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Tuesday, 26 October 2010

Scrap the Interception Modernisation Programme? Of course, Minister, but first you really should read this...

Coalition agreement document, page 6, section 10 (bullet 11):
- Ending of storage of internet and email records without good reason
I imagine a scene straight out of Yes Minister as the new Home Secretary Theresa May stretched her legs under her new desk at 2 Marsham Street.
"Of course Mr Cameron and Mr Clegg were very right to include this noble statement in their agreement; but you see, Minister, there is very good reason why we need to store all internet and email records..."
But this isn't a gripe at the traditions and balances of power within the Great Offices of State but at the hoards of consultants advising the civil servants who in turn advise the ministers and secretaries of state about what needs to be done to reign-in control over information in the information age.

And at the naivety of the Liberal Democrats for allowing "without good reason" - what must be the most flexible Get out of Jail Free card since PC Simon Harwood probably quite literally kept out of jail by avoiding criminal charges over the death of Ian Tomlinson.

The IMP is nothing more than a fig leaf - an attempt by those in power to be seen to be doing something to stop the bad guys.

It's kind of like having a life jacket under your aeroplane seat at 38,000 feet yet no parachute.  Yes it could be useful, if we make it down to sea level in one piece.   Except having a life jacket under every seat costs relatively little and harms no-one.  May as well have one there as not.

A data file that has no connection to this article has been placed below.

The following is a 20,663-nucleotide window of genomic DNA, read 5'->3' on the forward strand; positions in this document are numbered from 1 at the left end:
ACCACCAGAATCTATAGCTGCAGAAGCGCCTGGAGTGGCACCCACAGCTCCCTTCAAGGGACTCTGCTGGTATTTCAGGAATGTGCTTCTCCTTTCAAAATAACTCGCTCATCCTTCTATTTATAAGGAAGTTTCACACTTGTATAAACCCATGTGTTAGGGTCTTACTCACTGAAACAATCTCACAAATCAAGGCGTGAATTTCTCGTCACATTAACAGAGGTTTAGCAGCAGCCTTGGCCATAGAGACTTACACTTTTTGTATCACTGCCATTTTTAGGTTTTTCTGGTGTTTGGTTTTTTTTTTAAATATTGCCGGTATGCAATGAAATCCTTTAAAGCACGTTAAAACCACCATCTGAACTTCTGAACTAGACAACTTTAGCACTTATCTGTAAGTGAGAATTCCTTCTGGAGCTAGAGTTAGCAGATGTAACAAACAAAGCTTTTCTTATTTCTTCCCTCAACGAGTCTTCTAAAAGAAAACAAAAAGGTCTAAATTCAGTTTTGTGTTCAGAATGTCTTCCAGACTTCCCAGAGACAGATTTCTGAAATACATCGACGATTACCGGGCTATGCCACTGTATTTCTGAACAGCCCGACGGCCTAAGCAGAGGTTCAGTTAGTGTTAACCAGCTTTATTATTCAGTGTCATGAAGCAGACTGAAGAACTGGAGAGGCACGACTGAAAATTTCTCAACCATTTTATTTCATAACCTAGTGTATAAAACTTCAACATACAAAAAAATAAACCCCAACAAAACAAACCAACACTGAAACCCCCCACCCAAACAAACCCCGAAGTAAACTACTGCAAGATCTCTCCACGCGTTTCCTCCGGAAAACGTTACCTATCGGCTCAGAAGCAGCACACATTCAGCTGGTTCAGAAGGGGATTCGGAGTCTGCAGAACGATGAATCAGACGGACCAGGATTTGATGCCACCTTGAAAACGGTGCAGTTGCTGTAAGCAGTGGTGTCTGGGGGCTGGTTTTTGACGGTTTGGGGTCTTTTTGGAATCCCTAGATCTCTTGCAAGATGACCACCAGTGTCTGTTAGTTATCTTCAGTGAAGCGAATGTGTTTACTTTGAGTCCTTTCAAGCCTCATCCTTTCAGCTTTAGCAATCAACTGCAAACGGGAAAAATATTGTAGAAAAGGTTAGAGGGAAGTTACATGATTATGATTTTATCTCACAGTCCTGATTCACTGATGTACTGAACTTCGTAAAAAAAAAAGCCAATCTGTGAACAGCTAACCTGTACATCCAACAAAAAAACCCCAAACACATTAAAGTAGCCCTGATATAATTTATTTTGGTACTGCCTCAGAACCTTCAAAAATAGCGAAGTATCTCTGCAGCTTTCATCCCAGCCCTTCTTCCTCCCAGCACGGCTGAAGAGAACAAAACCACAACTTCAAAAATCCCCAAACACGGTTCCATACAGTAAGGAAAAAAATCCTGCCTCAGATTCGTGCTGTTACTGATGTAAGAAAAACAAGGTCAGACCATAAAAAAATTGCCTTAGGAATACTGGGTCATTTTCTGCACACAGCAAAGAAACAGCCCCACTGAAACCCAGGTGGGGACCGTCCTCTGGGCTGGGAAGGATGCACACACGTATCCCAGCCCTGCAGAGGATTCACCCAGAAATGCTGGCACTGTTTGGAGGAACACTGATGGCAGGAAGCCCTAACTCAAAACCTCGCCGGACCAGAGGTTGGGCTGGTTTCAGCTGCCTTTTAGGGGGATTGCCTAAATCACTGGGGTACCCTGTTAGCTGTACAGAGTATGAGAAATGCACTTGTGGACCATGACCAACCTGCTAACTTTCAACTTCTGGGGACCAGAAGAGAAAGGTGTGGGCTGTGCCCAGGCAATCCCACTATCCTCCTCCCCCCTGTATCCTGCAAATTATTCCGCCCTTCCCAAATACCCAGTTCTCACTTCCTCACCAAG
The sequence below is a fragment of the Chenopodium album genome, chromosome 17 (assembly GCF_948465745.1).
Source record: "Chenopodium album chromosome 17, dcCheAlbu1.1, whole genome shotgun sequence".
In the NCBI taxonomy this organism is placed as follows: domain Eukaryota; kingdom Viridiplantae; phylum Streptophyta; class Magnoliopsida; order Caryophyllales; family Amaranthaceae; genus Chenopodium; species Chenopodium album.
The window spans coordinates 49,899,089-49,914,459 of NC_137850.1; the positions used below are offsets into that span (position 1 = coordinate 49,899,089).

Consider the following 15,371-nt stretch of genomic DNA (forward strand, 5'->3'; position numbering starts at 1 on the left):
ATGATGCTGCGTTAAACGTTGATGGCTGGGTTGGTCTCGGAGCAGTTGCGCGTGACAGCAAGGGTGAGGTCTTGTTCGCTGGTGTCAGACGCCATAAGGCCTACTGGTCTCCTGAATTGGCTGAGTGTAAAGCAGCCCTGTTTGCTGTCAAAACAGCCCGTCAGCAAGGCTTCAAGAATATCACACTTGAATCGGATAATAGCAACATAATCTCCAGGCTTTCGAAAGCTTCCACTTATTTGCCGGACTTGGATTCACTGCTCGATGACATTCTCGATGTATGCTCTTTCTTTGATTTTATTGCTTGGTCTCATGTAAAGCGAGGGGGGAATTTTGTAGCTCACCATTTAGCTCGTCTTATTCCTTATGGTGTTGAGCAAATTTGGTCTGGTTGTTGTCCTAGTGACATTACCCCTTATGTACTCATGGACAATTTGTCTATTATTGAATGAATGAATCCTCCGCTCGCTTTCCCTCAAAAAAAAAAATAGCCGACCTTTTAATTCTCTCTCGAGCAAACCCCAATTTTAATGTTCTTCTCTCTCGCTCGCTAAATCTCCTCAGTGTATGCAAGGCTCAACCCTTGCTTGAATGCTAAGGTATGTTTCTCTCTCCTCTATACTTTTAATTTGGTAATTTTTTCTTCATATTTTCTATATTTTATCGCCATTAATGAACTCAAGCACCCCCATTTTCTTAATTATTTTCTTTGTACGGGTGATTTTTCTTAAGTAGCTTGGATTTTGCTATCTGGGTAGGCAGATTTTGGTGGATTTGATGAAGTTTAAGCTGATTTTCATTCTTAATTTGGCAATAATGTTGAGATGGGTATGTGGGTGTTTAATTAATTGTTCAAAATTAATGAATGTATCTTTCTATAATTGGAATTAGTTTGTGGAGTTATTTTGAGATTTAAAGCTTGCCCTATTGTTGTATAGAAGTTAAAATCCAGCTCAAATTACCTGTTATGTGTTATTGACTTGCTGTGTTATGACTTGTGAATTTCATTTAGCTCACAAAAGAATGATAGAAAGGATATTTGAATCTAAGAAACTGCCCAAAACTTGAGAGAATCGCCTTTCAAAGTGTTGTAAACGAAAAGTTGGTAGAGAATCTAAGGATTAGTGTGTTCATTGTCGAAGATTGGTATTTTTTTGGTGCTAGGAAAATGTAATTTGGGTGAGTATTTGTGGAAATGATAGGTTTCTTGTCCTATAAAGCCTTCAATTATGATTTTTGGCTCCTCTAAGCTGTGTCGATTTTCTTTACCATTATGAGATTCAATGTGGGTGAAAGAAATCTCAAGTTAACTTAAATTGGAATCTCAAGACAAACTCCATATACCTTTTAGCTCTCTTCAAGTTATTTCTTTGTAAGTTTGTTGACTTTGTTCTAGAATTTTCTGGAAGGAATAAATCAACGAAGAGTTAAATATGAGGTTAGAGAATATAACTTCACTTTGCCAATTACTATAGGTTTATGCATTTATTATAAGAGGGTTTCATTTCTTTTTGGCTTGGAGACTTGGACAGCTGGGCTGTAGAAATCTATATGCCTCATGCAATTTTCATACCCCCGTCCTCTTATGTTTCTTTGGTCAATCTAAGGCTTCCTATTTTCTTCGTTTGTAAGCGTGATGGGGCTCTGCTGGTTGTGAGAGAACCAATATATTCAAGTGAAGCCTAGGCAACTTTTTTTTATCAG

Anyone who believes that storing petabytes of  data is going to make the country safer and have no tangible impact on civil rights is misguided.  Terrorists and serious criminals will change-up their game.  The early casualties are likely to be innocent net users wrongly accused of serious crimes, the ISPs shouldering the huge technology costs, and households paying far more for their broadband.

Oh, and the taxpayers - with an estimated bill likely to exceed the £2bn already slated.

The only possible winners here are the technology consultants and equipment manufacturers.

I'd like to bet money on four outcomes:
1.) A stable of consultants from the big accountancy and IT firms have already made substantial sums advising various government departments, charging fees reportedly topping £3000 per day for senior partners
2.) The same firms and consultants will continue to rake in huge sums
3.) The IMP plans eventually prove to be infeasible, mainly due to (i) a shift towards encryption as standard for oversees websites outside UK jurisdiction and (ii) the huge cost burden about to be placed on ISPs
4.) The public never gets to hear a compellingly "good reason."

The Consultant's Trap

The biggest problem I have with consultants is the inherent conflict of interest.  They're hired to make the will of department heads and senior policy advisers seem feasible.  A bloody-minded old fool convinces him- or herself that something is a good thing, therefore it must happen. 

Only the greenest of naive (albeit honest) consultants would turn up and explain to said bloody-minded old fool that they can't have what they want, and expect to invoice anything more than half a day's fees.

Better take the work whilst you can get it, and start sketching-out the cutting pattern for the Emperor's brand new cloak.

Over the last couple of days I've been too annoyed about this broken promise to write on the IMP - until now.  Expect much more to follow!